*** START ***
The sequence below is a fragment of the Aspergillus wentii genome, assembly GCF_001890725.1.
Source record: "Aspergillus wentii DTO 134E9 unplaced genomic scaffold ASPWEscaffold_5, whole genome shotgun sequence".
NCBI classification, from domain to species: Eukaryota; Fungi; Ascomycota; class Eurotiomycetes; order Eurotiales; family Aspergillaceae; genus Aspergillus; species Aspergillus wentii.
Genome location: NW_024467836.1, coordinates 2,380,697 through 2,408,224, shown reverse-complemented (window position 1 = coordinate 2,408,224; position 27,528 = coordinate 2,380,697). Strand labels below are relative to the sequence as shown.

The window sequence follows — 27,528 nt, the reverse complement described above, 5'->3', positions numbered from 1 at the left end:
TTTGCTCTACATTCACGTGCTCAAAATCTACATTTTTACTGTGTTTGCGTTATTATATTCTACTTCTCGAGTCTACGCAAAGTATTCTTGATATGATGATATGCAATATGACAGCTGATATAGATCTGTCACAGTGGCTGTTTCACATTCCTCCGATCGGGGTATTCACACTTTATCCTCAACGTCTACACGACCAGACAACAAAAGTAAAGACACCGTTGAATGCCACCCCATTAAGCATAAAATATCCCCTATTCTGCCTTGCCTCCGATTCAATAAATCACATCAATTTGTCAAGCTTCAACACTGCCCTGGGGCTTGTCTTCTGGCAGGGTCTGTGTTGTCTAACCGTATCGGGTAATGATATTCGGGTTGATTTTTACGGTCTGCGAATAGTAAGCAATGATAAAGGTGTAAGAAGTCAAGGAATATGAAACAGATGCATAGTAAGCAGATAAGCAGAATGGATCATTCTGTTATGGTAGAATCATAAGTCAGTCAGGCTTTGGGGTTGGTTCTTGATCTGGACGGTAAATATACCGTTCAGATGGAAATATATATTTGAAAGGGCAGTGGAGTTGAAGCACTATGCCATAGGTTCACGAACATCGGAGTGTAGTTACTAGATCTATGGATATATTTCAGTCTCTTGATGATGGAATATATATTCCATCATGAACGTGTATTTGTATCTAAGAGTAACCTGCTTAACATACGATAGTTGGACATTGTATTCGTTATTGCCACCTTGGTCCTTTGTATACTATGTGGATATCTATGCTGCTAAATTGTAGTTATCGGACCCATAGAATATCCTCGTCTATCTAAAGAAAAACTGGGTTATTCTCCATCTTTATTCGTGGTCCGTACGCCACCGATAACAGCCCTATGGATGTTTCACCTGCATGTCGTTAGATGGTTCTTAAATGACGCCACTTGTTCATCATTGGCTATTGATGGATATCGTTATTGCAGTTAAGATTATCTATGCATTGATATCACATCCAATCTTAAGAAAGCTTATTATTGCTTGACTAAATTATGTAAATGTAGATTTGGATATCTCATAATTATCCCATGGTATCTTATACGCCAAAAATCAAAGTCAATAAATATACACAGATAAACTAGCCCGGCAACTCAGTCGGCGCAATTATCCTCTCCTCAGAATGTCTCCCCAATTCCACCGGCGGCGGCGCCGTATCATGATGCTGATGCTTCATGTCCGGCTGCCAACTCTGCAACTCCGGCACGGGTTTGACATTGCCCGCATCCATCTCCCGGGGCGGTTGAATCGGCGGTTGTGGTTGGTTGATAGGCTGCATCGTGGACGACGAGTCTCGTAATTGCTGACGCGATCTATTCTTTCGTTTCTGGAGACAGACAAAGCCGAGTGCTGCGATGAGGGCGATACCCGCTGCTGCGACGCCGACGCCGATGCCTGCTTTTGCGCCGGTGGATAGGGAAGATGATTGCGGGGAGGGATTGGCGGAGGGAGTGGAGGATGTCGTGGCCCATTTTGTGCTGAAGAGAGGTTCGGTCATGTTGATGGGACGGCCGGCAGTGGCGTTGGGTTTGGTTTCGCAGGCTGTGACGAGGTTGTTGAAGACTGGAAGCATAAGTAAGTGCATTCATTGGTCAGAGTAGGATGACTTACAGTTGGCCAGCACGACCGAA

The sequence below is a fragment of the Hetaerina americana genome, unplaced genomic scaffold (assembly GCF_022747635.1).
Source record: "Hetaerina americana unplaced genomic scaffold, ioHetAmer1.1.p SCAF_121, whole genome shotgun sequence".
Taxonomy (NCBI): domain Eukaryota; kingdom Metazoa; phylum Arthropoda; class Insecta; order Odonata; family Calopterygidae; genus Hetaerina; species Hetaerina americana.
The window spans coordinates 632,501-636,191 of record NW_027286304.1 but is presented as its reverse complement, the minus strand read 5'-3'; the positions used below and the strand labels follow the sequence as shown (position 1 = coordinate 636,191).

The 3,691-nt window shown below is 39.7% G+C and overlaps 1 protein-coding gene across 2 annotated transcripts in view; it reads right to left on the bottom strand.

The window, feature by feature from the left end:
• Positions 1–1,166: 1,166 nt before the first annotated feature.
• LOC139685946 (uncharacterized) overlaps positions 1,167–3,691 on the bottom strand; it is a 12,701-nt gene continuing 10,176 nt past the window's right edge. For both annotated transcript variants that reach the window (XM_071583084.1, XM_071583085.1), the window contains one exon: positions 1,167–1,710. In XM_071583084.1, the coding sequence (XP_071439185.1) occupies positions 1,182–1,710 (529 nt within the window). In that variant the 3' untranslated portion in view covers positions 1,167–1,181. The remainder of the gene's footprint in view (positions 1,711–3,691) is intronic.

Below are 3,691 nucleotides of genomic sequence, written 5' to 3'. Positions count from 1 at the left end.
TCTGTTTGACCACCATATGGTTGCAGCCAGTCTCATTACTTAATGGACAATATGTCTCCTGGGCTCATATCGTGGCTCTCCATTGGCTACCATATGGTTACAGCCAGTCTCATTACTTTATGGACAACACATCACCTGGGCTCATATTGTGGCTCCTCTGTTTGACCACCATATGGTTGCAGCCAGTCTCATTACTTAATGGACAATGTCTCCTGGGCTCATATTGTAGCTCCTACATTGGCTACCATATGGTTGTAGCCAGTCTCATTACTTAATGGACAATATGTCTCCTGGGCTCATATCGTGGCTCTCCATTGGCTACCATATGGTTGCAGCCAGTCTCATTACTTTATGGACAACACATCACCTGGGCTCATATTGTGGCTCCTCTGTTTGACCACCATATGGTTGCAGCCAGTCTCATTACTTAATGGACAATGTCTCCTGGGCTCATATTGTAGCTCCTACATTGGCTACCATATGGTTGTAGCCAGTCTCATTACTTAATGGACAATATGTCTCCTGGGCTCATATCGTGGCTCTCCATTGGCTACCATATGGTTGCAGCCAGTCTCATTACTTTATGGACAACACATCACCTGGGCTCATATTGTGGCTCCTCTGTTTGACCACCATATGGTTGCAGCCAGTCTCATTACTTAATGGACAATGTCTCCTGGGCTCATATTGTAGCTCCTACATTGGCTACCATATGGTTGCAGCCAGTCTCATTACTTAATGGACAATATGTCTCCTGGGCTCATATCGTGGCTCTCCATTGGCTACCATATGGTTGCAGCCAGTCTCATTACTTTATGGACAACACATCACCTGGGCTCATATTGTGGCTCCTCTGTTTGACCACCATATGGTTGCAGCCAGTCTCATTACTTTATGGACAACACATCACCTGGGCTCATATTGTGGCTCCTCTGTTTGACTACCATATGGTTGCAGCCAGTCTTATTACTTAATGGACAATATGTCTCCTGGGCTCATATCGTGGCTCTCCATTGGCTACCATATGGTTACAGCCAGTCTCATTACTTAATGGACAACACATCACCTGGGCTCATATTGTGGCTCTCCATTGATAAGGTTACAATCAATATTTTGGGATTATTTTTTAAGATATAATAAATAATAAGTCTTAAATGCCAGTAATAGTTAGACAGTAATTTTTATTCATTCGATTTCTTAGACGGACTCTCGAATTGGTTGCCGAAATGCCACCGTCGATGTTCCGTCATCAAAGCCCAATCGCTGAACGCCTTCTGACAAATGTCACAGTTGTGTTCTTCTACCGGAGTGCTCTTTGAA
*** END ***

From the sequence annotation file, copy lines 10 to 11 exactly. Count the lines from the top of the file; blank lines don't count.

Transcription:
The window spans coordinates 632,501-636,191 of record NW_027286304.1 but is presented as its reverse complement, the minus strand read 5'-3'; the positions used below and the strand labels follow the sequence as shown (position 1 = coordinate 636,191).

The 3,691-nt window shown below is 39.7% G+C and overlaps 1 protein-coding gene across 2 annotated transcripts in view; it reads right to left on the bottom strand.